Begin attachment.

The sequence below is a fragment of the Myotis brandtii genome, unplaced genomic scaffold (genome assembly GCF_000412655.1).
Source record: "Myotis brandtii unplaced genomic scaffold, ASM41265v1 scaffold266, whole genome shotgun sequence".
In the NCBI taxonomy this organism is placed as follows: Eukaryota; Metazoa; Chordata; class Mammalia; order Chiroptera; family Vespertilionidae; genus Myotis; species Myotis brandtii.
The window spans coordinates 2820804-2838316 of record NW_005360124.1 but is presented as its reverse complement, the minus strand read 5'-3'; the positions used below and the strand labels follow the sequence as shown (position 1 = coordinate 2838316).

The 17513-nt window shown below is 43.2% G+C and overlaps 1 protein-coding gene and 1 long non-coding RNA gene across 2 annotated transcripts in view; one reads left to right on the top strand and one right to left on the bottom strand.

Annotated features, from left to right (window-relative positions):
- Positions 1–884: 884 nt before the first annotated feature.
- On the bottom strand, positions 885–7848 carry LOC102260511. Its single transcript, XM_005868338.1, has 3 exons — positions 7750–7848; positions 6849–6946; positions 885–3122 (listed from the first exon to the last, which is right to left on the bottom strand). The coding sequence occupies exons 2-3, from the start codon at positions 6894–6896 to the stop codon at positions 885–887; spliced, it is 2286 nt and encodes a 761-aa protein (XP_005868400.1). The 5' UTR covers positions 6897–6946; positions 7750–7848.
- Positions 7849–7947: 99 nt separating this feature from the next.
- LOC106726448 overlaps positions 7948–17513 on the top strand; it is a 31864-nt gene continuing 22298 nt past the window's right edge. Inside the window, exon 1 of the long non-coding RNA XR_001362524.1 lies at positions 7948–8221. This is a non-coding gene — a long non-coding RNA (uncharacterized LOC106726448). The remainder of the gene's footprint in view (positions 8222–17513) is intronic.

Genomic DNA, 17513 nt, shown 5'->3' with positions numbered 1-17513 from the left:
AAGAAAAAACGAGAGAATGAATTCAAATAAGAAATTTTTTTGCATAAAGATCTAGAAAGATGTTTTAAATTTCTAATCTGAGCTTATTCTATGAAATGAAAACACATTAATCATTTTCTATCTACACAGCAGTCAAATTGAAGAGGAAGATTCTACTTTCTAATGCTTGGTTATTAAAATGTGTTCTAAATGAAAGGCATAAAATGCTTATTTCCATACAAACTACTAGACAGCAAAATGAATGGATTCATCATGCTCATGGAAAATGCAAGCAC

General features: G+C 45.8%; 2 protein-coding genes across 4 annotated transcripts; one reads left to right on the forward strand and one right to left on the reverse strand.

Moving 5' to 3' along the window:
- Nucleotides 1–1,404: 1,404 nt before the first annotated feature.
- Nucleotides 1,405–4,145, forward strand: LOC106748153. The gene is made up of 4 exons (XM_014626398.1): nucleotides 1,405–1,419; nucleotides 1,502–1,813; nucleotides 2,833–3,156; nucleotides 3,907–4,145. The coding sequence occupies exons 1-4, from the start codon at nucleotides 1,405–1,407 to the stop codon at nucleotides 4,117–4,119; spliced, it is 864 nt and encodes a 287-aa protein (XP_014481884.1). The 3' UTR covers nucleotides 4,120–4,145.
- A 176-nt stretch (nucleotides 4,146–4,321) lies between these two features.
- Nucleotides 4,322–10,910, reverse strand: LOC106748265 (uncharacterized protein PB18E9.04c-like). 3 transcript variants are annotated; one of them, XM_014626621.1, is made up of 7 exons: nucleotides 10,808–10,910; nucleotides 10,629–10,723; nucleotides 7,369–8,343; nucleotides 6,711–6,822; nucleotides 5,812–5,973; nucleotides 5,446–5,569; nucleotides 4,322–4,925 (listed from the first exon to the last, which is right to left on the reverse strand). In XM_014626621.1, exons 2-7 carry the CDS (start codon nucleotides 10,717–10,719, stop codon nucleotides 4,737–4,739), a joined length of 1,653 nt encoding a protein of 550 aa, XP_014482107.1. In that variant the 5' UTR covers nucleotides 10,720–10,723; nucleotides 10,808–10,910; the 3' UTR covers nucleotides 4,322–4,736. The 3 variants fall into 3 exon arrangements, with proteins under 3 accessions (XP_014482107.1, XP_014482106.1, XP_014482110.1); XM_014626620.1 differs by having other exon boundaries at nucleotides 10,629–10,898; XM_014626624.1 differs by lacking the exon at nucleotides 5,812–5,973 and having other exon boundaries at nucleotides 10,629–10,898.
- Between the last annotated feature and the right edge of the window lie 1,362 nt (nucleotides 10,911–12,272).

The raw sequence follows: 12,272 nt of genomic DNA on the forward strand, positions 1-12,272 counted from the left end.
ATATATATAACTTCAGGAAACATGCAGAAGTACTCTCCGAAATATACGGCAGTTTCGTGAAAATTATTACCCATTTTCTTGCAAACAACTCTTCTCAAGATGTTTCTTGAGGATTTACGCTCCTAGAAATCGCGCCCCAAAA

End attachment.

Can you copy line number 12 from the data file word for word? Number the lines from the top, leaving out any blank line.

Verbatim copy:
AAGAAAAAACGAGAGAATGAATTCAAATAAGAAATTTTTTTGCATAAAGATCTAGAAAGATGTTTTAAATTTCTAATCTGAGCTTATTCTATGAAATGAAAACACATTAATCATTTTCTATCTACACAGCAGTCAAATTGAAGAGGAAGATTCTACTTTCTAATGCTTGGTTATTAAAATGTGTTCTAAATGAAAGGCATAAAATGCTTATTTCCATACAAACTACTAGACAGCAAAATGAATGGATTCATCATGCTCATGGAAAATGCAAGCAC